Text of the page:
Every major technological innovation brings social potential or damage. The data processing and analysis capability of artificial intelligence can help alleviate some of the most pressing problems in the world, from the development of diagnosis and treatment of diseases to transportation, urban development, and climate change mitigation. However, the same skills can also help monitor the most vulnerable to an unprecedented degree, identify and discriminate and revolutionize the economy so no job retraining program can continue to operate. And despite the critical steps in AI development, the so-called “artificial intelligence revolution” is only a decade old.
Below are some ways in which AI can help or harm societies. Note that even “helpful” AI uses can have negative consequences. Many healthcare AI applications, for example, pose severe threats to the protection of privacy and risk to underserved communities and focus on data ownership in large companies.
At the same time, the use of AI to mitigate harm may not solve underlying problems and should not be considered a cure for social issues. For example, although AI may alleviate the need for under-served medical practitioners, it does not provide the resources or stimuli that professionals need to relocate. Similarly, there were some cases of a use classified as “harmful” due to good intentions but which have caused significant harm.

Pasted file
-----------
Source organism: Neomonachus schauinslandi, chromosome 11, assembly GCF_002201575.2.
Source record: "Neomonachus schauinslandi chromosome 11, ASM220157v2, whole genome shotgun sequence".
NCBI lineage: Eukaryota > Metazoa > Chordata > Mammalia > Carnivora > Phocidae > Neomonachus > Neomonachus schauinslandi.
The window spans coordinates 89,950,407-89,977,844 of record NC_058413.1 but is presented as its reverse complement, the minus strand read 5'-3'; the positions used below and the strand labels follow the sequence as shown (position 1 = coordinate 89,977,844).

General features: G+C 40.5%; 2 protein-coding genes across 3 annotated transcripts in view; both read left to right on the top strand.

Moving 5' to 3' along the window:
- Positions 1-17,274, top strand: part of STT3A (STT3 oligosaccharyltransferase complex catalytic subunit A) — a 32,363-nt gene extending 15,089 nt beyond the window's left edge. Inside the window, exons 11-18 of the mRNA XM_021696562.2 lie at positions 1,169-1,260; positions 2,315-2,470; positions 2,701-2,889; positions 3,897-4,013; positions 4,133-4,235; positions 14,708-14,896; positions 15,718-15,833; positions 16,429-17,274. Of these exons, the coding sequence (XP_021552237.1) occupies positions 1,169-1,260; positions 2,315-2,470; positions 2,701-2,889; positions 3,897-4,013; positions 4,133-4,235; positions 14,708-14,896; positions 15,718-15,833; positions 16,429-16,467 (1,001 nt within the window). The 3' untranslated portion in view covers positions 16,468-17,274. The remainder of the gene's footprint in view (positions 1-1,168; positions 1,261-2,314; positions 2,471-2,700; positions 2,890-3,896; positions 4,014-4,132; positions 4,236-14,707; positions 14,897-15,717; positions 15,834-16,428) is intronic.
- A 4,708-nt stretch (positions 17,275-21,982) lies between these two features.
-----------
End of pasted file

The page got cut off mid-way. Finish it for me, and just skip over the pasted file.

Benefits of AI
Improved access to healthcare and disease outbreak prediction: Significant progress was already made in the diagnostics and prevention of diseases through the use of AI. AI is also used in regions lacking access to healthcare. AI also allows health officials to intervene early to contain an outbreak before it begins.
Making life easier for the visually impaired: Image recognition tools help people with visual impairment better navigate the Internet and the real world.
Optimization of agriculture and adaptation of farmers to change: AI combines global satellite imagery with weather and agricultural data to support farmers in improving crop production, diagnosing and treating plant disease and adapting it to changing environments. This approach is known as precision farming and can contribute to increasing agricultural productivity to feed more people in the world.